[SciPy-User] how to fit a given pdf
Benjamin Root
ben.root@ou....
Wed Aug 11 13:29:36 CDT 2010
On Wed, Aug 11, 2010 at 1:15 PM, <josef.pktd@gmail.com> wrote:
> On Wed, Aug 11, 2010 at 1:48 PM, Benjamin Root <ben.root@ou.edu> wrote:
> > On Wed, Aug 11, 2010 at 11:14 AM, Jonathan Stickel <jjstickel@vcn.com>
> > wrote:
> >>
> >> On 8/11/10 09:00 , scipy-user-request@scipy.org wrote:
> >> > Date: Wed, 11 Aug 2010 12:00:22 -0300
> >> > From: Renato Fabbri<renato.fabbri@gmail.com>
> >> > Subject: [SciPy-User] how to fit a given pdf
> >> > To: Discussion of Numerical Python<numpy-discussion@scipy.org>,
> >> > scipy-user@scipy.org
> >> > Message-ID:
> >> > <AANLkTinmmEbSo9_-ZmCXDzqDXLZb1fM8zFVoM-gnHo+c@mail.gmail.com<AANLkTinmmEbSo9_-ZmCXDzqDXLZb1fM8zFVoM-gnHo%2Bc@mail.gmail.com>
> >
> >> > Content-Type: text/plain; charset="iso-8859-1"
> >> >
> >> > Dear All,
> >> >
> >> > help appreciated, thanks in advance.
> >> >
> >> > how do you fit a pdf you have with a given pdf (say gamma).
> >> >
> >> > with the file attached, you can go like:
> >> >
> >> > a=open("AC-010_ED-1m37F100P0.txt","rb")
> >> > aa=a.read()
> >> > aaa=aa[1:-1].split(",")
> >> > data=[int(i) for i in aaa]
> >> >
> >> > if you do pylab.plot(data); pylab.show()
> >> >
> >> > The data is something like:
> >> > ___|\___
> >> >
> >> > It is my pdf (probability density function).
> >> >
> >> > how can i find the right parameters to make that fit with a gamma?
> >> >
> >> > if i was looking for a normal pdf, for example, i would just find mean
> >> > and std and ask for the pdf.
> >> >
> >> > i've been playing with scipy.stats.distributions.gamma but i have not
> >> > reached anything.
> >> >
> >> > we can extend the discussion further, but this is a good starting
> point.
> >> >
> >> > any idea?
> >> >
> >>
> >> I am not familiar with the scipy.stats module, and so I do not know what
> >> it can do for you. However, I would just generate a model gamma
> >> distribution from the mean and variance, just as for a normal
> >> distribution. The gamma distribution equation can be written as
> >>
> >> p(x) = p0/(b^a*Gamma(a))*x^(a-1)*exp(-x/b)
> >>
> >> assuming x starts at zero (x>=0)
> >> (http://en.wikipedia.org/wiki/Gamma_distribution). Then the the
> >> parameters a and b are related to the mean and variance by
> >>
> >> a = mean^2/var
> >> b = var/mean
> >>
> >> (I did the algebra quickly just now, and so you might want to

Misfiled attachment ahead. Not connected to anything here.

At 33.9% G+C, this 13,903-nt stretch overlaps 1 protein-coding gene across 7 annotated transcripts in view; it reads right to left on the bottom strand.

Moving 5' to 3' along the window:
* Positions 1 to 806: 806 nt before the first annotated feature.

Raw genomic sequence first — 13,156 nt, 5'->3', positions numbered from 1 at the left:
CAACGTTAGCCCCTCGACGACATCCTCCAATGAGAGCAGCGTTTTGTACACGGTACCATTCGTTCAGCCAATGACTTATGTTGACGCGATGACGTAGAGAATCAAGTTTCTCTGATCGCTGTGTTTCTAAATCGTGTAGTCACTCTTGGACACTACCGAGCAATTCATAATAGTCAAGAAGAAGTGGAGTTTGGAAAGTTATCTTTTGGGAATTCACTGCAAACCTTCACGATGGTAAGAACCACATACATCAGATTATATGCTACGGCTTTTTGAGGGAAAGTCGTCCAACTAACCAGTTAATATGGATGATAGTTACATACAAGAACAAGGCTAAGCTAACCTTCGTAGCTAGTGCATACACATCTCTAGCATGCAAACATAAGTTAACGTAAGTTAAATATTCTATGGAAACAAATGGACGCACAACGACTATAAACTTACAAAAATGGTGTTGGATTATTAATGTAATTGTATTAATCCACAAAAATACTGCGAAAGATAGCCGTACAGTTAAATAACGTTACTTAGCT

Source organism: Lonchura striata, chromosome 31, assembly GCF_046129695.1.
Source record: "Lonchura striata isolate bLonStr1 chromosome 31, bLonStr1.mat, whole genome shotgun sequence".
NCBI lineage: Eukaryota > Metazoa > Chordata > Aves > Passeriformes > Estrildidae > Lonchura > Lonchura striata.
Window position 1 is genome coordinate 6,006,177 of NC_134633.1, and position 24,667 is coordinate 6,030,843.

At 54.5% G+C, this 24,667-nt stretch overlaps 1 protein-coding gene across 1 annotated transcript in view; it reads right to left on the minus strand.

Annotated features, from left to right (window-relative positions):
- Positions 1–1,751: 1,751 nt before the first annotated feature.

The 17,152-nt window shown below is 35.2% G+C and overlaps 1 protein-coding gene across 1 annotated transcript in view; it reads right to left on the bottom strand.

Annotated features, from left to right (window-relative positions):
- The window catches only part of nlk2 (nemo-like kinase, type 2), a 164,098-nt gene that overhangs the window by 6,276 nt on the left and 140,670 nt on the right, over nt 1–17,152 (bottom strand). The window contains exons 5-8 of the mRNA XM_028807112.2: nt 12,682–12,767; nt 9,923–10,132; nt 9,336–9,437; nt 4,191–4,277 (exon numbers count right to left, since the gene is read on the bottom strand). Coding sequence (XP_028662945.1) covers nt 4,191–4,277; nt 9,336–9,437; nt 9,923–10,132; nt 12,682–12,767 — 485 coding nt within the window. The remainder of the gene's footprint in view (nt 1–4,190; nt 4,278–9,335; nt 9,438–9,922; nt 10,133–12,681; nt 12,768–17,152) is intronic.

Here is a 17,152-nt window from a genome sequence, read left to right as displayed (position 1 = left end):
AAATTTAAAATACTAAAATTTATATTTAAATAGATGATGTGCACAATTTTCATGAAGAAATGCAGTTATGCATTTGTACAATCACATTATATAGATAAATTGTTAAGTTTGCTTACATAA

> >> double-check). p0 is the area under the distribution and may be simply
> >> 1 if your distribution is normalized.
> >>
> >> Hope this helps.
> >>
> >> Jonathan
> >
> > Note, those are the point estimators for gamma distribution, but it does
> not
> > use maximum likeihood estimation (MLE). Using MLE, finding the estimator
> > for alpha is tricky, requiring convergence. Probably best to use the fit
> > module as Josef mentioned. However, there is a decent estimator for the
> > estimator (I heard you liked estimation...)
> >
> > a = 0.5 / (ln(mean(X)) - mean(ln(X)))
> >
> > Note that if you have a zero value in your dataset this won't work.
> Also,
> > the reference is not 100% clear if it is a base 10 log or not. I am
> pretty
> > certain it is a natural log.
>
> Travis also added a different estimator in
>
> http://projects.scipy.org/scipy/browser/trunk/scipy/stats/distributions.py#L2867
> I never looked specifically at gamma, only as example for generic MLE,
> and have no idea what this estimator is.
>
> Ben, do you have the reference or know what type of estimators your's is?
>
> (I like references, the R package POT has 17 estimators for genpareto,
> and I have 20 pdf files for pareto/genpareto/genextreme open)
>
> Josef
>
>
Josef,
The reference for that particular estimator is
http://research.microsoft.com/en-us/um/people/minka/papers/minka-gamma.pdf
There is another estimator that I have used that came from a very good
'statistics for meteorologists' book, but I don't have that on me. I can
get it to you tomorrow, though.
Ben Root
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